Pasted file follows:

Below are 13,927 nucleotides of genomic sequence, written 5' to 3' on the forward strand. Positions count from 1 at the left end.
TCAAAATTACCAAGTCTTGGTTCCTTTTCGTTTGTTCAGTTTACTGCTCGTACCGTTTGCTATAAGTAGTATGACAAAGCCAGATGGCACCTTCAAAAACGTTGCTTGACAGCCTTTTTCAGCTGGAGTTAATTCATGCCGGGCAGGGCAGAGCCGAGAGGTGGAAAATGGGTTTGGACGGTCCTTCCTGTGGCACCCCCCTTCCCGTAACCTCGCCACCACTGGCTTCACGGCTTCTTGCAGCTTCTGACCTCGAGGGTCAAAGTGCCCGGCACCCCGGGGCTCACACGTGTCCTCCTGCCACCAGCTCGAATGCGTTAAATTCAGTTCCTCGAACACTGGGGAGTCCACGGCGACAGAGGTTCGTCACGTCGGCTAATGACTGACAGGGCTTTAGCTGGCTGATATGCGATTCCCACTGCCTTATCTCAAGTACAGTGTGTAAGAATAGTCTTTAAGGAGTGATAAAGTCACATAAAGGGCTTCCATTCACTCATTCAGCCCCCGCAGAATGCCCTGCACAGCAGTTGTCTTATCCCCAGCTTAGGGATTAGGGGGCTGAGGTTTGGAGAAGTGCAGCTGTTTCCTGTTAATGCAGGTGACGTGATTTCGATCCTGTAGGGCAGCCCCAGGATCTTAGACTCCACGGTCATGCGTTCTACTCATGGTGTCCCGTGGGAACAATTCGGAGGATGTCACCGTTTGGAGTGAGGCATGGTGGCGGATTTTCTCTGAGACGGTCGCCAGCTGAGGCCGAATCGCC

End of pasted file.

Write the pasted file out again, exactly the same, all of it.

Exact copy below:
Below are 13,927 nucleotides of genomic sequence, written 5' to 3' on the forward strand. Positions count from 1 at the left end.
TCAAAATTACCAAGTCTTGGTTCCTTTTCGTTTGTTCAGTTTACTGCTCGTACCGTTTGCTATAAGTAGTATGACAAAGCCAGATGGCACCTTCAAAAACGTTGCTTGACAGCCTTTTTCAGCTGGAGTTAATTCATGCCGGGCAGGGCAGAGCCGAGAGGTGGAAAATGGGTTTGGACGGTCCTTCCTGTGGCACCCCCCTTCCCGTAACCTCGCCACCACTGGCTTCACGGCTTCTTGCAGCTTCTGACCTCGAGGGTCAAAGTGCCCGGCACCCCGGGGCTCACACGTGTCCTCCTGCCACCAGCTCGAATGCGTTAAATTCAGTTCCTCGAACACTGGGGAGTCCACGGCGACAGAGGTTCGTCACGTCGGCTAATGACTGACAGGGCTTTAGCTGGCTGATATGCGATTCCCACTGCCTTATCTCAAGTACAGTGTGTAAGAATAGTCTTTAAGGAGTGATAAAGTCACATAAAGGGCTTCCATTCACTCATTCAGCCCCCGCAGAATGCCCTGCACAGCAGTTGTCTTATCCCCAGCTTAGGGATTAGGGGGCTGAGGTTTGGAGAAGTGCAGCTGTTTCCTGTTAATGCAGGTGACGTGATTTCGATCCTGTAGGGCAGCCCCAGGATCTTAGACTCCACGGTCATGCGTTCTACTCATGGTGTCCCGTGGGAACAATTCGGAGGATGTCACCGTTTGGAGTGAGGCATGGTGGCGGATTTTCTCTGAGACGGTCGCCAGCTGAGGCCGAATCGCC